OT: And credit rating agencies, how did they fit into all this…?
YV: These outfits performed their criminal miracle during the good times, especially in Wall Street and the City. They played a crucial part in helping the banks print their private, toxic money (e.g. CDOs or collateralised debt obligations) by labelling it AAA or ‘riskless’. An unholy alliance between these agencies and the banks created the pyramids that crashed in 2008, with the results that we all feel worldwide to this day. Nowadays, I do not think they matter much. And if they do, it is the politicians’ fault – for example, when a Central Bank (like the ECB) states that it will only take in as collateral bonds or titles with a certain minimum rating from S&P or Moody’s, whose fault is it if S&P and Moody’s then exercise exorbitant power?
OT: It seems like the technocrats are taking over (in Italy & Greece) – you think they can do a better job?
YV: No, this is not a matter of personalities. It is a deep structural flaw in the guts of financialised capitalism in general and the eurozone’s unsustainable architecture in particular. In some respects, a degree of personal competence is not a bad thing. Italy’s Mario Monti is certainly better than Berlusconi. Not so our own ‘technocrat’, Lucas Papademos, whose greatest asset, in my estimation, has been his readiness to act as his master’s voice for a long, long time (his master being the European Central Bank). Although in a way, he’s doing a sterling job, given that his job description was, from day one, to orchestrate the acceptance of these loans by the Greek parliament. Once a lackey always a lackey!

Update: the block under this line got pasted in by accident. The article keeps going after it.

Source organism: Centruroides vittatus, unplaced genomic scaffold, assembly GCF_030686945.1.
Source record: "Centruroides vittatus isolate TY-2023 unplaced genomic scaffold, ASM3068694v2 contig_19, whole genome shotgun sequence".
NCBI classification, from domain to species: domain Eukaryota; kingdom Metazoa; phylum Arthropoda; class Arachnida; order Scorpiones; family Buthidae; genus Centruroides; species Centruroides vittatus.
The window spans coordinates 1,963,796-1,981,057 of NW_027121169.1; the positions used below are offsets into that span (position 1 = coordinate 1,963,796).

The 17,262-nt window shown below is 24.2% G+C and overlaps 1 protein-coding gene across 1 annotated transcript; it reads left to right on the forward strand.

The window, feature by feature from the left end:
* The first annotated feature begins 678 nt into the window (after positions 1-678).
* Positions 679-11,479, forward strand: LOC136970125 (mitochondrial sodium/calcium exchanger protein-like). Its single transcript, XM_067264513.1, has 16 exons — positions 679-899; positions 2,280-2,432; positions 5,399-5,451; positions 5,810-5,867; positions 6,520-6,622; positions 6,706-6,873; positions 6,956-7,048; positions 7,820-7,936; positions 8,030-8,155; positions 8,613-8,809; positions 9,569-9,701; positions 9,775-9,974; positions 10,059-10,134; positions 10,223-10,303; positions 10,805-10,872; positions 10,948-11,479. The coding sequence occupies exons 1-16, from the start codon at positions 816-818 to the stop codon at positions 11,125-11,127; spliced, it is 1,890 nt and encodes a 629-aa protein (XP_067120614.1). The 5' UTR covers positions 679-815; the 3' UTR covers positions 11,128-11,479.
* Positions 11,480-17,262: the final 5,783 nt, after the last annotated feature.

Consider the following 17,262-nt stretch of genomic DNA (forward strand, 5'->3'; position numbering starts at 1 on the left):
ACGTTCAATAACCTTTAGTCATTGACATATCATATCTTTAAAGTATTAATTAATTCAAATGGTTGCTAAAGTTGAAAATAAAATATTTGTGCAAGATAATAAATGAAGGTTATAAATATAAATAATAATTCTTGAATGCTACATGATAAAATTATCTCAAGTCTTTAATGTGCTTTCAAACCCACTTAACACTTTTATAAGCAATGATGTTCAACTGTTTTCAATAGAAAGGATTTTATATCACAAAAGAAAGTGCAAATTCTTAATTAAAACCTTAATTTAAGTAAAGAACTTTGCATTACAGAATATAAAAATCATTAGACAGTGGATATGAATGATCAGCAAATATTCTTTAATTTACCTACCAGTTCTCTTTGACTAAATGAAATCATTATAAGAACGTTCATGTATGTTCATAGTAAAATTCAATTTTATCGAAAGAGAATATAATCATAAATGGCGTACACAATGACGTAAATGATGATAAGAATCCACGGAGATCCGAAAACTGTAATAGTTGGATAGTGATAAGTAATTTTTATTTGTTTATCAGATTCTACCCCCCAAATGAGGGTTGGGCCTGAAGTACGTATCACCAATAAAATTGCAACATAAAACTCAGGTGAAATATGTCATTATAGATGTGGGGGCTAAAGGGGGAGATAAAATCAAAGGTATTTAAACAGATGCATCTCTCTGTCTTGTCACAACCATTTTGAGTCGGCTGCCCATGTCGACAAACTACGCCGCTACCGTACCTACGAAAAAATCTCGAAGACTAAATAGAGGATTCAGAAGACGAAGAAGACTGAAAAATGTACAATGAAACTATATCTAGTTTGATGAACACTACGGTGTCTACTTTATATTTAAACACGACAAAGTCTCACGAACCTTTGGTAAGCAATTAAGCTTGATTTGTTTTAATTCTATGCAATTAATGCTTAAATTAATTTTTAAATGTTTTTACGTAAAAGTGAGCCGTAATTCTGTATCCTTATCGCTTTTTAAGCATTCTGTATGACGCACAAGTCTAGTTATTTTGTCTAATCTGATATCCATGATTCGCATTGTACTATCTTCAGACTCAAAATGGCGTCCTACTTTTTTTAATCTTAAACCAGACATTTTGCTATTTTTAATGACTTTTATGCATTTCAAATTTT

OT: Is there any more to give? Any more assets to strip?
YV: It is important to emphasise that the worst aspect of the Greek ‘bailouts’ is that their purpose is not to asset-strip Greece. Their purpose is to hide the true, sorry state of northern European banks. For this reason, the insolvent Greek state, and its battered citizenry, is being asked to take on loans that it cannot repay for a simple reason: so as to pass them on to the insolvent banks. But to pass these loans through the German parliament, whose members do not want to pass these loans, the German government must demonstrate to its MPs that Greece ‘deserves’ its loans because it is suffering, bleeding and selling out. Thus, Greece is asset-stripped in order to placate German parliamentarians to pass loans to the bankrupt banks.
OT: What’s your issue with the PSI? (Private Sector Involvement) and the debt ‘restructuring’ we’re about to see?